Sunday, 7 September 2014


They say that Corsica, that small island in the Mediterranean, is possessed of many small villages high in the mountains, gleaming white boxes with a tall spired church, and natives who speak only the Corsican language to one another and French or Italian to visitors.  None it seems ever makes the short journey to Sardinia, the Italian possession to the south, even though ferries trip back and forth constantly to France and Italy.  
Imagine being born high up in one of those villages.  Growing up with a view of the sea ahead of you and towering snow capped mountains behind.  What would be your ambitions?  Would there be a desire to leave and see the world or would a loyalty to Corsica, your village and family dominate your thinking? How many Corsican's have you ran into on your travels?  
Humans are strange beings, we have no choice in where we are born, who brings us into this world and where we land on the earth, yet we are often loyal to the place where we are raised. It is common for people to show their patriotism at football or sporting meetings, even if they detest many of their fellow countrymen!  Why is this?  Some say "My country right or wrong," yet would you stand up for your nation if it was imperialist in outlook or justify this in some way? This can be a difficult decision if your claim your country is in the wrong and all around you are following like sheep, nationalism brings people together but it can blind them to wrongs also.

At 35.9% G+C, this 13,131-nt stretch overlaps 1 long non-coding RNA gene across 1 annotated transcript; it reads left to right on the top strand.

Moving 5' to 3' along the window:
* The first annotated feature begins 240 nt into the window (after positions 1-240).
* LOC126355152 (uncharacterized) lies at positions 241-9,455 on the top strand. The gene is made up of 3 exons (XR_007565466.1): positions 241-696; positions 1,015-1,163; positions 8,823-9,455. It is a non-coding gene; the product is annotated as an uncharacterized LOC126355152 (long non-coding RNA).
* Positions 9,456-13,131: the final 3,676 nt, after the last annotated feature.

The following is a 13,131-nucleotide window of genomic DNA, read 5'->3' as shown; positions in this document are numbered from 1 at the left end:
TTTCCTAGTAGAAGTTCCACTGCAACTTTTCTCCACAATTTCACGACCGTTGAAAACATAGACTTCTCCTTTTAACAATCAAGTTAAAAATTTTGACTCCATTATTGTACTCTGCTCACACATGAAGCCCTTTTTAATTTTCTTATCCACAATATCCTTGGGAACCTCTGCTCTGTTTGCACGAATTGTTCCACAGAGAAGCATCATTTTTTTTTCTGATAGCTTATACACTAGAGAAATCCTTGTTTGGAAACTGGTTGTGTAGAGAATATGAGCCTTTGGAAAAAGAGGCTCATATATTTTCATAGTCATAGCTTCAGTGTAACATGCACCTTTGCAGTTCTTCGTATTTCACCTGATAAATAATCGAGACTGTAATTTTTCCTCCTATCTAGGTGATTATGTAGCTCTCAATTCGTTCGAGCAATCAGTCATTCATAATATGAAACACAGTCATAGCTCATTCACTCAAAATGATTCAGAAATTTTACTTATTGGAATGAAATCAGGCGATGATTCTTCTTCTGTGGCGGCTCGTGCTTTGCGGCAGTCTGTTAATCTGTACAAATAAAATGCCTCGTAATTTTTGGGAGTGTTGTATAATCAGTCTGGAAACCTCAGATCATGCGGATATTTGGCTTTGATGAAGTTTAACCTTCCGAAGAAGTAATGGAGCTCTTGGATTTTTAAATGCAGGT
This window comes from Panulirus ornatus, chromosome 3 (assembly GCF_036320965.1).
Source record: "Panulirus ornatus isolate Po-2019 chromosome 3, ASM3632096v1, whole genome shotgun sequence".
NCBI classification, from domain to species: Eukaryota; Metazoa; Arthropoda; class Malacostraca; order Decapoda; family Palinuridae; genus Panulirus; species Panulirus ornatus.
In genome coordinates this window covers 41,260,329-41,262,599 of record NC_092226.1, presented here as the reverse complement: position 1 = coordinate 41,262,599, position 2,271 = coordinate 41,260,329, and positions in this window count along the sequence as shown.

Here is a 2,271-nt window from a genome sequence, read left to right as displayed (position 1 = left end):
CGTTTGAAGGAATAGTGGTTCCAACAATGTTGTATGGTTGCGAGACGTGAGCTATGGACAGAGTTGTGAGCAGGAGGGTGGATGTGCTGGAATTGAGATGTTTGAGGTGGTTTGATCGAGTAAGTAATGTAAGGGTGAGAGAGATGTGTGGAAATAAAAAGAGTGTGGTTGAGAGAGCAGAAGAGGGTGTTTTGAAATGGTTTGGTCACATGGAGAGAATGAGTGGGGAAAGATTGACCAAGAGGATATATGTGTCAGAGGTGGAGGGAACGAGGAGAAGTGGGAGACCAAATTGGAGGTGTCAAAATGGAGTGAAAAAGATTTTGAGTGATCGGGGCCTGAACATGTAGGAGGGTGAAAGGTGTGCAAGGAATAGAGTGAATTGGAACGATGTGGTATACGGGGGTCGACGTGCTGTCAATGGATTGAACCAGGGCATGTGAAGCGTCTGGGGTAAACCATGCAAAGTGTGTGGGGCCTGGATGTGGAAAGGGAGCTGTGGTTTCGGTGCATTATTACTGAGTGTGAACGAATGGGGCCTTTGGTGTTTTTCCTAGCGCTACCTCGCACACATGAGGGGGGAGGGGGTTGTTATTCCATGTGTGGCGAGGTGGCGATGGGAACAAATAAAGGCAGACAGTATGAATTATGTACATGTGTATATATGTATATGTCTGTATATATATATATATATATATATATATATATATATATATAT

I mention this as I consider Scotland as she approaches the great referendum in a short time, a referendum that will restore her nationhood and lose the ball and chain that is English oppression!  I would certainly vote yes if I could as Scotland will be successful as a nation and there is no reason to be locked into a secondary relationship under English rule.  However this does not blind me to Scotland and Scots faults.  Indeed living outside of the nation I can see many things clearer things that I may not notice if I still lived there.  That said I remain Scottish in my attitudes and this reflects my upbringing and the influence of my family and education.  The era in which I grew also influences my thinking.  I am lucky in that I was born at this time and not later when things are less clear in my view.  
The greatest influence of course has been Jesus as this enables me to see the good things in the upbringing, much of Scots culture is biblically based, even that of those who call themselves 'secular,' and it also reveals the many things that require change.  These things affect me and wherever I am I find I am both Scots and able to stand back and consider the Scots in a way many in Scotland are unable to.  
It is strange how we are so loyal to our nation, our village, even if it is not a great place to be.  So many I met in London lived their lives awaiting the retirement 'back home,' knowing that if they ever got back, and the vast majority would never return, the home they left would be a very different place. I could never return to the Edinburgh I left as it no longer exists.  Places and people have changed, many I knew are dead, others may as well be.  Only the Heart of Midlothian remain the same, and there the players could be my grandchildren! Jings!